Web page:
The short answer to this question is no.
To understand why this is good news for you and your followers, please read on.
I am a self-confessed leadership nerd. I have been absolutely fascinated by the topic of leadership since I was a young boy and have devoted my professional career to studying leaders and trying to understand how people become leaders.
Today, no matter what part of the world I conduct leadership development workshops in, one question that I can be sure will come up is: “Are leaders made or are they born?” It’s a question as old as leadership itself. Inevitably, people bring up the fact that some people are born leaders—they have certain talents—and the rest of us simply didn’t win the genetic lotto. “Look at Tiger Woods or Jack Welch or Mozart! It’s so obvious that they represent the height of natural talent, how could anyone doubt the hypothesis that true leaders—world-class leaders—are born with some gift?” I must admit that this is pretty compelling evidence in support of the “born” hypothesis. However, to paraphrase the wonderfully sardonic, academic wit of former Secretary of State, Henry Kissinger, “The only thing wrong with that hypothesis is that it doesn’t enjoy the benefit of truth.”
In his recent book, Talent is Overrated, Senior Editor at Large for FORTUNE, Geoff Colvin, strikes a death-blow to the future of genetically engineering talented musicians, athletes, and leaders of all types. The cover jacket of his book asks an intriguing and provocative question: “What if everything you know about raw talent, hard work, and great performance is wrong?” Colvin then goes on to explain, using a well-grounded, hard-nosed, investigative reporter’s approach to proving that, in fact, everything we thought we knew is wrong. He builds a case against genetic predisposition and the value of what most people refer to as “hard work” that is well-documented about Mozart, Tiger, and Jack, as well as Jeffrey Immelt, CEO of GE and Steve Balmer, CEO of Microsoft. The latter two were even marginal performers, at best, early in their careers.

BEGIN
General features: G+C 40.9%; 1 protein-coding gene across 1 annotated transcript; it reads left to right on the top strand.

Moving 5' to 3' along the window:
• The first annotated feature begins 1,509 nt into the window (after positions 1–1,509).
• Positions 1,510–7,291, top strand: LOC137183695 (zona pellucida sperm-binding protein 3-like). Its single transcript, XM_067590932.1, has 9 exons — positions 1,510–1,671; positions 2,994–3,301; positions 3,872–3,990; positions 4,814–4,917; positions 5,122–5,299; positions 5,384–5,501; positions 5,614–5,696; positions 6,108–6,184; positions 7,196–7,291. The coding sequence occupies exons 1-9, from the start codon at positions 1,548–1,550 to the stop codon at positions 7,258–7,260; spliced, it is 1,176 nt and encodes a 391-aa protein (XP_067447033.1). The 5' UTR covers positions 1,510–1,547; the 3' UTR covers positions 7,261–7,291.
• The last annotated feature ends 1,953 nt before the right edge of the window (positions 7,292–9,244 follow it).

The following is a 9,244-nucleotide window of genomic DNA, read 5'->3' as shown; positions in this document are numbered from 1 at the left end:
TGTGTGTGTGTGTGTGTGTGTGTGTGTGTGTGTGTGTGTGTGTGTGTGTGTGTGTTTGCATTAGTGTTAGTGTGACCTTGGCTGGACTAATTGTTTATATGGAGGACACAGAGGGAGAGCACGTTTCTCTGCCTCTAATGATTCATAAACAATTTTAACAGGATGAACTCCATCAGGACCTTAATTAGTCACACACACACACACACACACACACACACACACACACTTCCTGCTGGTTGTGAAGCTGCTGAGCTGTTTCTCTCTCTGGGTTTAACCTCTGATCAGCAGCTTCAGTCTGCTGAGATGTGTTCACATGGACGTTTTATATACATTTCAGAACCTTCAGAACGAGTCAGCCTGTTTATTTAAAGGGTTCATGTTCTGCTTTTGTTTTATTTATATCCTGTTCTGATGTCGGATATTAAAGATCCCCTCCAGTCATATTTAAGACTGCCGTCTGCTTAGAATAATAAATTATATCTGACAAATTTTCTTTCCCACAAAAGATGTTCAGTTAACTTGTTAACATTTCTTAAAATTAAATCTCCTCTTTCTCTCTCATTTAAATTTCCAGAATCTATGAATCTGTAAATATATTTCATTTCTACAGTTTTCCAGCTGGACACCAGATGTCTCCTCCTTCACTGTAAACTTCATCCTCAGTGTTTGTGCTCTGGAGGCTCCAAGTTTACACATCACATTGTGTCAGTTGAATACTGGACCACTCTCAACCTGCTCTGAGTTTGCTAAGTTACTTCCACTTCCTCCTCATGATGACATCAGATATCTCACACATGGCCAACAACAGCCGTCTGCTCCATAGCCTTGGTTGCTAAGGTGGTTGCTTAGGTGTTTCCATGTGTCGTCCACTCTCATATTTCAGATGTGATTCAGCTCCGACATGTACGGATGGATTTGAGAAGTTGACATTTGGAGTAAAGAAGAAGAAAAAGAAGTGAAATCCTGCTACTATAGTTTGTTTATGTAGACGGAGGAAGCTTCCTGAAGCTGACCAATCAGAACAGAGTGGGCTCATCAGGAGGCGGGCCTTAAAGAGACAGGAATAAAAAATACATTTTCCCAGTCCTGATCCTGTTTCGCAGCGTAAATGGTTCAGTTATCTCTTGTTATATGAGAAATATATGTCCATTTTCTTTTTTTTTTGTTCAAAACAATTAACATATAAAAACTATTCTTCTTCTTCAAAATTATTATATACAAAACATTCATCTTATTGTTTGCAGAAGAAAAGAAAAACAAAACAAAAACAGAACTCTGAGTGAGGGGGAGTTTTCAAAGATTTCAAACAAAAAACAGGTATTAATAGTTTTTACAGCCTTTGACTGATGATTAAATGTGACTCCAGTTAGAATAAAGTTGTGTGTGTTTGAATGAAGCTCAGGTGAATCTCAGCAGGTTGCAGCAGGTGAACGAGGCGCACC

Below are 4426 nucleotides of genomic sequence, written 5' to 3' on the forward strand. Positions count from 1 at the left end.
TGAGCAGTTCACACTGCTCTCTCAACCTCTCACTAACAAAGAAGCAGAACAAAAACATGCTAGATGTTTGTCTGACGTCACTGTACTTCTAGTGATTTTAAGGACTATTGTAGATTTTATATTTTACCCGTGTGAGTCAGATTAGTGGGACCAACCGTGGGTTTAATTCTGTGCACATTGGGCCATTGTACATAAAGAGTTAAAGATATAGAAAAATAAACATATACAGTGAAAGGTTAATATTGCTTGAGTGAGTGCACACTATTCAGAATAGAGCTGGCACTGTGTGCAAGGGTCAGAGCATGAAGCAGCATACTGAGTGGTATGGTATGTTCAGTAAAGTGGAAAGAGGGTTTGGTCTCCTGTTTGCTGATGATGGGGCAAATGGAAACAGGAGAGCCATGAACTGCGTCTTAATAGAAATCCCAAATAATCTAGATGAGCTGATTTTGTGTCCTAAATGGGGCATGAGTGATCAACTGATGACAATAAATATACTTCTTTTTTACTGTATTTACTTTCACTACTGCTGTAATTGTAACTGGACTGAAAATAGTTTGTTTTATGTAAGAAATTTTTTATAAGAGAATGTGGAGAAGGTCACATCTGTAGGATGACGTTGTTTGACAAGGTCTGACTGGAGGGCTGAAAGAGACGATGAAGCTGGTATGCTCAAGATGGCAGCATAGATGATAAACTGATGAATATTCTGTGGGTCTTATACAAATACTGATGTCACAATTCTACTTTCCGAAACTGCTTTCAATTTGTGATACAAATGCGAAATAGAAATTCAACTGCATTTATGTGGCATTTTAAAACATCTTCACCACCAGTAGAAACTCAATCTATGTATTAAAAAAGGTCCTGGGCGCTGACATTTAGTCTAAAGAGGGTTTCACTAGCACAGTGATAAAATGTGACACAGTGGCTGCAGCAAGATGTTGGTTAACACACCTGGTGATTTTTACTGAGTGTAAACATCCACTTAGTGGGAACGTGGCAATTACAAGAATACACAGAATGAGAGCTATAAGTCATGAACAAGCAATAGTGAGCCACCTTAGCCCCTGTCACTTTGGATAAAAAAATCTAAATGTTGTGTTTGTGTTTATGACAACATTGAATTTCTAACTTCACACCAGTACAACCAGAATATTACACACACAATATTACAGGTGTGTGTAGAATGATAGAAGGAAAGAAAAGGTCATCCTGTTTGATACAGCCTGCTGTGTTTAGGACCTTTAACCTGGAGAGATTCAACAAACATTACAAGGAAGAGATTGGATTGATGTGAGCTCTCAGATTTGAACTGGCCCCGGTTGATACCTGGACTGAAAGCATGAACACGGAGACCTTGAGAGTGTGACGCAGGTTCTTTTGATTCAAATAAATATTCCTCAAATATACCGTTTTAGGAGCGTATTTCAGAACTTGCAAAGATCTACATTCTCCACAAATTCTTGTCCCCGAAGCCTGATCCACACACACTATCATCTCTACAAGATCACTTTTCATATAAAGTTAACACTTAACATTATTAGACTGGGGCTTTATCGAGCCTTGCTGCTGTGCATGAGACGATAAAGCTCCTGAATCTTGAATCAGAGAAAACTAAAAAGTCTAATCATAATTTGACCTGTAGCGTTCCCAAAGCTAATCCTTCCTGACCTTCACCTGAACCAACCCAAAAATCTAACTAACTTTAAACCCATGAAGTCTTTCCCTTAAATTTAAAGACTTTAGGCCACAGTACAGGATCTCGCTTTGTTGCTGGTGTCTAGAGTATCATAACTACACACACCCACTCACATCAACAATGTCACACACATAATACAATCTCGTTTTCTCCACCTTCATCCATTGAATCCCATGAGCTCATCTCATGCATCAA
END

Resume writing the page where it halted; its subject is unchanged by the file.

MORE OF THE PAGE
For decades, one of the most respected authorities on leadership, Warren Bennis, has said, “Leaders are made, not born. They are made more by their own actions than anything else.” Dr. Bennis is one of my favorite authors on the topic of leadership and I could not agree with this statement more.
Colvin’s research goes on to uncover something also worthy of noting: years of experience have little, if nothing, to do with excellence. In fact, he cites studies of doctors, accountants, musicians, writers, singers, salespeople, pilots and other professionals in which length of experience had just the opposite effect.
So, where’s the good news I mentioned earlier? Right here: Being a leader doesn’t have anything to do with charisma, looks, gender, height or weight, being a captivating speaker, or graduating from the best school with the highest test scores—none of this, according to Colvin. It is something he refers to as “deliberate practice”. Quoting from the book: “Deliberate practice is characterized by several elements: It is an activity designed specifically to improve performance, often with the help of a teacher; it is repeated…a lot; feedback on results is continuously available; it’s highly demanding mentally; and, it isn’t much fun.”
Good news for those of us who don’t fit into the “Hollywood” model of what a leader must look like. It’s also good news to us of less than genius-level IQs. Additionally, it’s good news for those who are following good leaders today; your boss can become even better. The reality is that deliberate practice, whatever form it takes—tackling difficult projects, developing presentation skills, learning how to influence the behavior of those outside your span-of-control, continuing education—is needed not only to get to the top, but, in today’s hyper-competitive world, to stay on top.
What form of deliberate practice are you engaged in?